Ontario: That wasn't so bad

Paul Wells explains why the Ontario election has been one of the best political campaigns he's seen in a while

I think the Ontario provincial election campaign that will conclude with today’s vote has been one of the best political campaigns I’ve seen in a while. That assertion will upset some readers. It’s fashionable to accuse each election of sinking to new lows. This usually requires a willingness to ignore fairly recent history.

In the present case, articulate party leaders provided reasonably detailed visions of contrasting paths out of Ontario’s current straitened circumstances. They were mostly civil to one another, although no leader of a major party chose to live on the fantasy planet where criticism of opponents is forbidden. Occasional crap like this door hanger depicting Tim Hudak as a happy murderer was the exception.

If Ontarians have paid any attention to this campaign, they have a reasonably clear understanding of the differences in attitude toward the proper role of government represented by Kathleen Wynne’s Liberals and Tim Hudak’s Conservatives. They understand they have an uninspiring but reasonable alternative in Andrea Horwath’s NDP. That’s a pretty good outcome. A few further thoughts:

• If the Liberals don’t win, I hope they won’t put the back of a wrist to their collective forehead and swoon at the cruelty of heartless Ontarians. The Liberals have given Ontarians a hell of a lot of reasons to kick them out. Matt Gurney makes the case for the prosecution as succinctly as it can be made.

• If the Liberals do win, it is a very personal victory for Kathleen Wynne, who has been at the centre of her party’s message and image. She has played this role very differently from the way Paul Martin played his in federal politics after 2002, and since many of the same advisors worked on both campaigns, the differences will be worth examining.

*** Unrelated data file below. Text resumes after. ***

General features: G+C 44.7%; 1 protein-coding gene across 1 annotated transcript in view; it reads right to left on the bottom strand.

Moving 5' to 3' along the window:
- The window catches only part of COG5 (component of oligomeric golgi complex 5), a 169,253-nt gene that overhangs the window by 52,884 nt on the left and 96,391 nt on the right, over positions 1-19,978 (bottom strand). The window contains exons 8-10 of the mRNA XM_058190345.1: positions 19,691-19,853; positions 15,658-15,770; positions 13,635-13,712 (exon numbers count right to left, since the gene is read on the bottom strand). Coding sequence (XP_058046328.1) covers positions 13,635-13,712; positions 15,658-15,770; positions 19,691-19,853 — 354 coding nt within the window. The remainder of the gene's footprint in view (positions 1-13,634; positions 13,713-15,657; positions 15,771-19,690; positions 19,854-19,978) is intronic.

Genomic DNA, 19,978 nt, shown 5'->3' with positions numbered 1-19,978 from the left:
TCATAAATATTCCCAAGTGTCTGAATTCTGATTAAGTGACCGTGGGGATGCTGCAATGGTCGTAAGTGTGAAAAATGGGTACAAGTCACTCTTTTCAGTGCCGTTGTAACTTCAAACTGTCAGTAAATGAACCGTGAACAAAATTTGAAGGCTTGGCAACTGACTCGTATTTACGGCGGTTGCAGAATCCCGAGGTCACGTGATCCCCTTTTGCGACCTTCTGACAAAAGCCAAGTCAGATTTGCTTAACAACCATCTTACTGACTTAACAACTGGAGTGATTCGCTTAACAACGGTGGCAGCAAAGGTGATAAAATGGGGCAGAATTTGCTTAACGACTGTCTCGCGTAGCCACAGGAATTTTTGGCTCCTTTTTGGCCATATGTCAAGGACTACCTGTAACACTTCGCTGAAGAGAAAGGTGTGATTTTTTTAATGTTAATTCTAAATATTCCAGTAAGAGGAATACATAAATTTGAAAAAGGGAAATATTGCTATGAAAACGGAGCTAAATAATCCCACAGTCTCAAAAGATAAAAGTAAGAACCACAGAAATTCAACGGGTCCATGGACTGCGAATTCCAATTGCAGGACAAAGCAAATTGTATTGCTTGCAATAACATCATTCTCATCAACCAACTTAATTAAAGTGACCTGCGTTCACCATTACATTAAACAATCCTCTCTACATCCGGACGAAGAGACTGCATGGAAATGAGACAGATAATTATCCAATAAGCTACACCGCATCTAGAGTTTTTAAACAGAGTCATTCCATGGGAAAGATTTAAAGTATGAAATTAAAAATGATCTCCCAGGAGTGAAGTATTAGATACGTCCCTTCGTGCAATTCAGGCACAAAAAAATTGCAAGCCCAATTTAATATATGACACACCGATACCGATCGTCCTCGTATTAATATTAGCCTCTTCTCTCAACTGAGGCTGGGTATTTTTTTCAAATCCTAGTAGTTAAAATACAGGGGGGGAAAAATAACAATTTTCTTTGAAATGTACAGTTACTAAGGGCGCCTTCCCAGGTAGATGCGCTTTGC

• Hudak’s appalling cock-up on his million-jobs claim does not appear, in itself, to have been fatal to the Conservatives’ chances. On his second campaign, Hudak stayed in the game to the end. But Conservative campaign staffers should take note, internally, of whoever concocted and cleared the part of the platform dealing with the Conference Board job projections. That person or those people should be spared the trouble of working on future political campaigns.

• Hudak represents the frustration of a lot of conservatives — disproportionately Ontario-based conservatives who got their first exposure to politics in the Reagan-Thatcher ’80s — who feel, even today, that Stephen Harper is all hat and no cattle. Where are the bold moves? they sometimes ask. Where is the aggressive pruning of the state? When can conservatives feel conservative again? To scratch that itch, Hudak has had to make promises, such as the vow to cut civil-service employment rapidly, that will make it hard for him to hold on to power as long as Harper has federally.

• The polling industry didn’t look great in all this. Neither did mine, thanks to a Hudak un-endorsement by the executive of a newspaper employees’ union (I’m a member) whose authors did not bother to check with members. Vote as you like. You were going to, anyway.


Ontario’s creaking workforce is likely to upset everyone’s plans, no matter who wins

Paul Boothe: What a real fiscally conservative plan for Ontario would look like